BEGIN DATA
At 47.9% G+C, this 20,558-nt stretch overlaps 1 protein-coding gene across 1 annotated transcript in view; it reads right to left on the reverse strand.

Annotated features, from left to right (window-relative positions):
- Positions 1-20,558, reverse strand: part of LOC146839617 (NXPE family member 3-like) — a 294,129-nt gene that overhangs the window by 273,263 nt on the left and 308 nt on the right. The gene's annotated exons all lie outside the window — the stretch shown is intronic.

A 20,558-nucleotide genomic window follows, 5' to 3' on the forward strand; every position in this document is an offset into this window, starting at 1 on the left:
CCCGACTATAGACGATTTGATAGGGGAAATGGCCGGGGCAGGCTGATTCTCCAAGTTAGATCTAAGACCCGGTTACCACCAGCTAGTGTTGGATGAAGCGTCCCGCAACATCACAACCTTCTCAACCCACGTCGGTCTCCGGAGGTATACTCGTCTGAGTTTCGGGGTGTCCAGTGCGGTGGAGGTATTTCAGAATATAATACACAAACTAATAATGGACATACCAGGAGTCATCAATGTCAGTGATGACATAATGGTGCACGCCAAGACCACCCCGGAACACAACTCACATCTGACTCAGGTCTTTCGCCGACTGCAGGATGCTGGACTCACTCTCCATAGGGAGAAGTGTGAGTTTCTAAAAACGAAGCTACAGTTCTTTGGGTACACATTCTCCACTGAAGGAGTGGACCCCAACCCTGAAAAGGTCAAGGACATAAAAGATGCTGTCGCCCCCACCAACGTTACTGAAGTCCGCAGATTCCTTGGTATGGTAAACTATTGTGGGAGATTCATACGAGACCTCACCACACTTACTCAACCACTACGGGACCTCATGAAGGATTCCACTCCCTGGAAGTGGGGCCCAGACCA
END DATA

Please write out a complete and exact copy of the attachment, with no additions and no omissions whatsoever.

At 47.9% G+C, this 20,558-nt stretch overlaps 1 protein-coding gene across 1 annotated transcript in view; it reads right to left on the reverse strand.

Annotated features, from left to right (window-relative positions):
- Positions 1-20,558, reverse strand: part of LOC146839617 (NXPE family member 3-like) — a 294,129-nt gene that overhangs the window by 273,263 nt on the left and 308 nt on the right. The gene's annotated exons all lie outside the window — the stretch shown is intronic.

A 20,558-nucleotide genomic window follows, 5' to 3' on the forward strand; every position in this document is an offset into this window, starting at 1 on the left:
CCCGACTATAGACGATTTGATAGGGGAAATGGCCGGGGCAGGCTGATTCTCCAAGTTAGATCTAAGACCCGGTTACCACCAGCTAGTGTTGGATGAAGCGTCCCGCAACATCACAACCTTCTCAACCCACGTCGGTCTCCGGAGGTATACTCGTCTGAGTTTCGGGGTGTCCAGTGCGGTGGAGGTATTTCAGAATATAATACACAAACTAATAATGGACATACCAGGAGTCATCAATGTCAGTGATGACATAATGGTGCACGCCAAGACCACCCCGGAACACAACTCACATCTGACTCAGGTCTTTCGCCGACTGCAGGATGCTGGACTCACTCTCCATAGGGAGAAGTGTGAGTTTCTAAAAACGAAGCTACAGTTCTTTGGGTACACATTCTCCACTGAAGGAGTGGACCCCAACCCTGAAAAGGTCAAGGACATAAAAGATGCTGTCGCCCCCACCAACGTTACTGAAGTCCGCAGATTCCTTGGTATGGTAAACTATTGTGGGAGATTCATACGAGACCTCACCACACTTACTCAACCACTACGGGACCTCATGAAGGATTCCACTCCCTGGAAGTGGGGCCCAGACCA